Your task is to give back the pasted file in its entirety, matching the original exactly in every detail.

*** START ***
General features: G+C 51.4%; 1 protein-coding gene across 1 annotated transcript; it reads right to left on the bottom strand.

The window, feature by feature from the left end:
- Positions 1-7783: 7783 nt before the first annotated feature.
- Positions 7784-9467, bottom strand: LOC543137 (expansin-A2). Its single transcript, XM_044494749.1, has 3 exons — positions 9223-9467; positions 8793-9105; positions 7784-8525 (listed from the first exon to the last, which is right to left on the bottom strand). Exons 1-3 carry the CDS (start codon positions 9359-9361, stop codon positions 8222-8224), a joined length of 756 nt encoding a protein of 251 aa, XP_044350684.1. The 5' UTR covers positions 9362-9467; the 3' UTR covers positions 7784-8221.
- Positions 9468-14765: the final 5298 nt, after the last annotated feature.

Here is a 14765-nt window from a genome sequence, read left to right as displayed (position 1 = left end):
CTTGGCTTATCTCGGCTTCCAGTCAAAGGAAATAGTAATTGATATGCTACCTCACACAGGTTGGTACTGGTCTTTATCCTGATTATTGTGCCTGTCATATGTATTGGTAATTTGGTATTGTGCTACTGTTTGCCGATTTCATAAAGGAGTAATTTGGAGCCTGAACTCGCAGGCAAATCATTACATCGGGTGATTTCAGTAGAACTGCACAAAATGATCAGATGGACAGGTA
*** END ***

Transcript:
General features: G+C 51.4%; 1 protein-coding gene across 1 annotated transcript; it reads right to left on the bottom strand.

The window, feature by feature from the left end:
- Positions 1-7783: 7783 nt before the first annotated feature.
- Positions 7784-9467, bottom strand: LOC543137 (expansin-A2). Its single transcript, XM_044494749.1, has 3 exons — positions 9223-9467; positions 8793-9105; positions 7784-8525 (listed from the first exon to the last, which is right to left on the bottom strand). Exons 1-3 carry the CDS (start codon positions 9359-9361, stop codon positions 8222-8224), a joined length of 756 nt encoding a protein of 251 aa, XP_044350684.1. The 5' UTR covers positions 9362-9467; the 3' UTR covers positions 7784-8221.
- Positions 9468-14765: the final 5298 nt, after the last annotated feature.

Here is a 14765-nt window from a genome sequence, read left to right as displayed (position 1 = left end):
CTTGGCTTATCTCGGCTTCCAGTCAAAGGAAATAGTAATTGATATGCTACCTCACACAGGTTGGTACTGGTCTTTATCCTGATTATTGTGCCTGTCATATGTATTGGTAATTTGGTATTGTGCTACTGTTTGCCGATTTCATAAAGGAGTAATTTGGAGCCTGAACTCGCAGGCAAATCATTACATCGGGTGATTTCAGTAGAACTGCACAAAATGATCAGATGGACAGGTA